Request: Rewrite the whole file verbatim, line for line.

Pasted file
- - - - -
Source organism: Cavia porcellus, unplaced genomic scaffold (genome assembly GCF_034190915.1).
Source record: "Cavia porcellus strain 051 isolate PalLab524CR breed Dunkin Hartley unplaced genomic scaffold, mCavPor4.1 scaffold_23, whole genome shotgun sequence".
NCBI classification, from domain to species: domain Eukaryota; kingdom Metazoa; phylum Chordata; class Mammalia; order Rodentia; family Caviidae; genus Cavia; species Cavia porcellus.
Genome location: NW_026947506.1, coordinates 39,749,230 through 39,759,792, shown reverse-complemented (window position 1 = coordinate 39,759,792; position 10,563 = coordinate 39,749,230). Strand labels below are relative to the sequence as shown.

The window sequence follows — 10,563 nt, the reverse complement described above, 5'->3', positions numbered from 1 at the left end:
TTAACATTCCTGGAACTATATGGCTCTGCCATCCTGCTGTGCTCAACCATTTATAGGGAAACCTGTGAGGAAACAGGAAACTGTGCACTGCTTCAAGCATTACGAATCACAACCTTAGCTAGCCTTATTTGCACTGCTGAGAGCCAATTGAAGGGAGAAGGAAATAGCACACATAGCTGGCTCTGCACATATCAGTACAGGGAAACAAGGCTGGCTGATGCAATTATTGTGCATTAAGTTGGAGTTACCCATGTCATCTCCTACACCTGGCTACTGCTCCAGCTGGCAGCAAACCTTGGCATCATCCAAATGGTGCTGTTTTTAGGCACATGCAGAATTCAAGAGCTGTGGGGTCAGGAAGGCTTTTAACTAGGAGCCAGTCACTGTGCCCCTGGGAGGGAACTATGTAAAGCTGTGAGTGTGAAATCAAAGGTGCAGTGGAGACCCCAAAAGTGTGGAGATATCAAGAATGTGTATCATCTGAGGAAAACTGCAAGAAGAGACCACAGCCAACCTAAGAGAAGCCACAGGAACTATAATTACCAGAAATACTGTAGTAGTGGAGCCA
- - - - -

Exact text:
Source organism: Cavia porcellus, unplaced genomic scaffold (genome assembly GCF_034190915.1).
Source record: "Cavia porcellus strain 051 isolate PalLab524CR breed Dunkin Hartley unplaced genomic scaffold, mCavPor4.1 scaffold_23, whole genome shotgun sequence".
NCBI classification, from domain to species: domain Eukaryota; kingdom Metazoa; phylum Chordata; class Mammalia; order Rodentia; family Caviidae; genus Cavia; species Cavia porcellus.
Genome location: NW_026947506.1, coordinates 39,749,230 through 39,759,792, shown reverse-complemented (window position 1 = coordinate 39,759,792; position 10,563 = coordinate 39,749,230). Strand labels below are relative to the sequence as shown.

The window sequence follows — 10,563 nt, the reverse complement described above, 5'->3', positions numbered from 1 at the left end:
TTAACATTCCTGGAACTATATGGCTCTGCCATCCTGCTGTGCTCAACCATTTATAGGGAAACCTGTGAGGAAACAGGAAACTGTGCACTGCTTCAAGCATTACGAATCACAACCTTAGCTAGCCTTATTTGCACTGCTGAGAGCCAATTGAAGGGAGAAGGAAATAGCACACATAGCTGGCTCTGCACATATCAGTACAGGGAAACAAGGCTGGCTGATGCAATTATTGTGCATTAAGTTGGAGTTACCCATGTCATCTCCTACACCTGGCTACTGCTCCAGCTGGCAGCAAACCTTGGCATCATCCAAATGGTGCTGTTTTTAGGCACATGCAGAATTCAAGAGCTGTGGGGTCAGGAAGGCTTTTAACTAGGAGCCAGTCACTGTGCCCCTGGGAGGGAACTATGTAAAGCTGTGAGTGTGAAATCAAAGGTGCAGTGGAGACCCCAAAAGTGTGGAGATATCAAGAATGTGTATCATCTGAGGAAAACTGCAAGAAGAGACCACAGCCAACCTAAGAGAAGCCACAGGAACTATAATTACCAGAAATACTGTAGTAGTGGAGCCA